Europe

A Europe we can believe in

BY Gerald Warner   /  18 October 2017

Nobody could have asked for a better encapsulation of the fatuity of the deluded liberal elites, hermetically sealed in their bubble of self-reference from any contact with reality, than a recent line in the Financial Times: “Our FT View says that the results from the Austrian parliamentary elections show that populism is still a problem for Europe.”

In other words, those pestilential voters have got it wrong again. They have departed from the script. After half a century of politically correct Marxist cultural indoctrination they are still clinging, in growing numbers, to such politically incorrect heresies as national identity, historical memory, European culture, freedom of expression, family affections trumping allegiance to the state, as well as Christian heritage and moral precepts.

“Populism is still a problem for Europe” is the elite’s way of saying that electorates are a problem for the European Union. To the liberal establishment “Europe” is the EU, for which it has been made a contrived synonym. In reality, the EU is a more un-European institution than the reincarnation of the Dalai Lama.

The EU is a complete contradiction and bastardisation of everything that Europe has represented, created, thought and achieved over two millennia. Its agenda is the dissolution of authentic Europe, not its integration. Now – and it could not have come at a more apposite moment – a clarion call has been sounded to reaffirm and implement the true values of Europe and discard the malignant delusions and perversity fostered by the crumbling European Union.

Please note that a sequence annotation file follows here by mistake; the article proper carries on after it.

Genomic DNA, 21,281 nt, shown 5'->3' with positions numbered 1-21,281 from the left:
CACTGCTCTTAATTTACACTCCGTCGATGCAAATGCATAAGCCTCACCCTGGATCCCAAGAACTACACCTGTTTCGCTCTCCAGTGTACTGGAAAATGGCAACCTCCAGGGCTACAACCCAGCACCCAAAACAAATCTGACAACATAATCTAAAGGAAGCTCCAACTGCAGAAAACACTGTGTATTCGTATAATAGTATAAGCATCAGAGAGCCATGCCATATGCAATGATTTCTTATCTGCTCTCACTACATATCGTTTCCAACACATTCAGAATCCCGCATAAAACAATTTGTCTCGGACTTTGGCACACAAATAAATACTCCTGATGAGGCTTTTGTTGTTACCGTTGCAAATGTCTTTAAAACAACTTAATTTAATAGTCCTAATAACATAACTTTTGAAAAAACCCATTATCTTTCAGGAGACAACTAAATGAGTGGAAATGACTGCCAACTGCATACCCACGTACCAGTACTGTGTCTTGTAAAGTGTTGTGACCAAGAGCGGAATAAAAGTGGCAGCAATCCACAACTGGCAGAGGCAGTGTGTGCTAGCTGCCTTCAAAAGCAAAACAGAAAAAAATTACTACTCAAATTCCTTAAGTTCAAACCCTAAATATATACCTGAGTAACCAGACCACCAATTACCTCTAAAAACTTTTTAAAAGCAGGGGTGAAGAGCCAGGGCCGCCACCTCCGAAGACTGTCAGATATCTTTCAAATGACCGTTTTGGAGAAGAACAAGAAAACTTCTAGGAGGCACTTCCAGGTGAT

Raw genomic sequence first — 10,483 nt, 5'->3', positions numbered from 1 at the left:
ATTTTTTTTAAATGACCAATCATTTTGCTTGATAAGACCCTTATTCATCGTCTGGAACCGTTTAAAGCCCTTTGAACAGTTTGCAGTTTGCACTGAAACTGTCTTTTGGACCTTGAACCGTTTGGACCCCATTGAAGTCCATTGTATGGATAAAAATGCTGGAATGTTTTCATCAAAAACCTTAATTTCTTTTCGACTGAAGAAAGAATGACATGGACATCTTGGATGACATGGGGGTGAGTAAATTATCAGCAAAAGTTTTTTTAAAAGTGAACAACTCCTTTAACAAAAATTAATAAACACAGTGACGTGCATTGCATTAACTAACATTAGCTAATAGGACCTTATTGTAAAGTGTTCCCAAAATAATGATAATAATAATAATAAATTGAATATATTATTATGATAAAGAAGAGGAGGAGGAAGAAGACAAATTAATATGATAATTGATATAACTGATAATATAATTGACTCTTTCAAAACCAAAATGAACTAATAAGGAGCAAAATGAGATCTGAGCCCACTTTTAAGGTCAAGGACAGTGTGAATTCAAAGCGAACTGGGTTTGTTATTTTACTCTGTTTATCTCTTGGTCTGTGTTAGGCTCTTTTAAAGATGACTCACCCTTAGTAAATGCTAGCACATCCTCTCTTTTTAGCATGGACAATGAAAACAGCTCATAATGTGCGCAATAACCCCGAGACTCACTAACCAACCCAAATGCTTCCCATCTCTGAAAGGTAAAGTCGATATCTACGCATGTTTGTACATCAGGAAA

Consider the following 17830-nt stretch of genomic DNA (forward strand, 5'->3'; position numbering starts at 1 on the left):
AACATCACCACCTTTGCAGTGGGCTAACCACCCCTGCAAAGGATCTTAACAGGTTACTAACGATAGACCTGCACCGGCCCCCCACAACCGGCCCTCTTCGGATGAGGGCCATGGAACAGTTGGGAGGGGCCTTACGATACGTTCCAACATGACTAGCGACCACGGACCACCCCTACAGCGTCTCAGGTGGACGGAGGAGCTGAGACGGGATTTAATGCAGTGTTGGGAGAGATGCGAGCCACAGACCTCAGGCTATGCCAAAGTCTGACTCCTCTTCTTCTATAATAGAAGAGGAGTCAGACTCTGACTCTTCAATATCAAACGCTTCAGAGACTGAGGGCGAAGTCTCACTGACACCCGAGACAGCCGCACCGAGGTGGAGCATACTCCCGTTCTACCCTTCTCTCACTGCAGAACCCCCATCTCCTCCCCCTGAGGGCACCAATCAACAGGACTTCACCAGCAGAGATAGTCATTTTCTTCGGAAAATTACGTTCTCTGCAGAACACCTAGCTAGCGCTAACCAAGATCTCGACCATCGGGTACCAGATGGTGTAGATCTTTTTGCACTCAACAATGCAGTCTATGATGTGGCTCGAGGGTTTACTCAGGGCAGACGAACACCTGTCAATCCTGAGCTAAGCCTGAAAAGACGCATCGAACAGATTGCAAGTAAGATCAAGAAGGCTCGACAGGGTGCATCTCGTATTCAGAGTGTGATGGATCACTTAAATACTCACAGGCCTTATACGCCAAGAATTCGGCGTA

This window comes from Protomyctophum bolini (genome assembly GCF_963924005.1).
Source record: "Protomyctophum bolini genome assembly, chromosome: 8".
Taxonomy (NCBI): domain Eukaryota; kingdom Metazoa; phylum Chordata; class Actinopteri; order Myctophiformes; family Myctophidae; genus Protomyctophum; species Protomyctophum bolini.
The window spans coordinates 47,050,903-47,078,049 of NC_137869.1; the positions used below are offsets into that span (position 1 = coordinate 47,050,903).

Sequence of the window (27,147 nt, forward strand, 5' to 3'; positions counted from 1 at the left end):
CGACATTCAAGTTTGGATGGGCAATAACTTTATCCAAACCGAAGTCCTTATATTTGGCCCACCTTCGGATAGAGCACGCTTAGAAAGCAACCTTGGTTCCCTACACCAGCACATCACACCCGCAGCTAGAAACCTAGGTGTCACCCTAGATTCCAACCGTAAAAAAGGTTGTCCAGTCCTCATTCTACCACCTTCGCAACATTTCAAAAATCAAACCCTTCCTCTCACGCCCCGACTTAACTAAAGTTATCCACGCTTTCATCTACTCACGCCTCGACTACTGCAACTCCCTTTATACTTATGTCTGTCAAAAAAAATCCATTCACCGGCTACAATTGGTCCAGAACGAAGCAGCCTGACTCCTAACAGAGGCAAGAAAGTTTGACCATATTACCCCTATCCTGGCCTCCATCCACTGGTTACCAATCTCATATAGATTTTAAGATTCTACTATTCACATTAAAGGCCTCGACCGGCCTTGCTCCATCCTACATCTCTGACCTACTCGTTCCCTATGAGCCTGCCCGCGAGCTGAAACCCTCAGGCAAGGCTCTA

The Paris Statement, just published, is signed by ten significant European conservative thinkers, including Sir Roger Scruton. It is the outcome of a meeting held by the signatories in Paris last May. The preliminary explanation states: “They were brought together by their common concern about the current state of European politics, culture, society – and above all the state of the European mind and imagination.”

“A Europe We Can Believe In” is the title of the statement, which begins: “Europe belongs to us and we belong to Europe. These lands are our home; we have no other.” That applies to Britain: no matter in what style, deal or no deal, we exit the European Union, we shall not be one iota less European the following day. Indeed, by the logic of the Paris Statement, we shall be more truly European by having emancipated ourselves from the toils of the false Europe.

“The patrons of the false Europe,” the statement reads, “are bewitched by superstitions of inevitable progress. They believe that History is on their side, and this faith makes them haughty and disdainful, unable to acknowledge the defects in the post-national, post-cultural world they are constructing.” Precisely: though they might not be capable of articulating the problem so clearly, that is the experience that is driving European voters to rebel in increasing numbers against the false Europe that squats like an obscene toad in its Brussels swamp.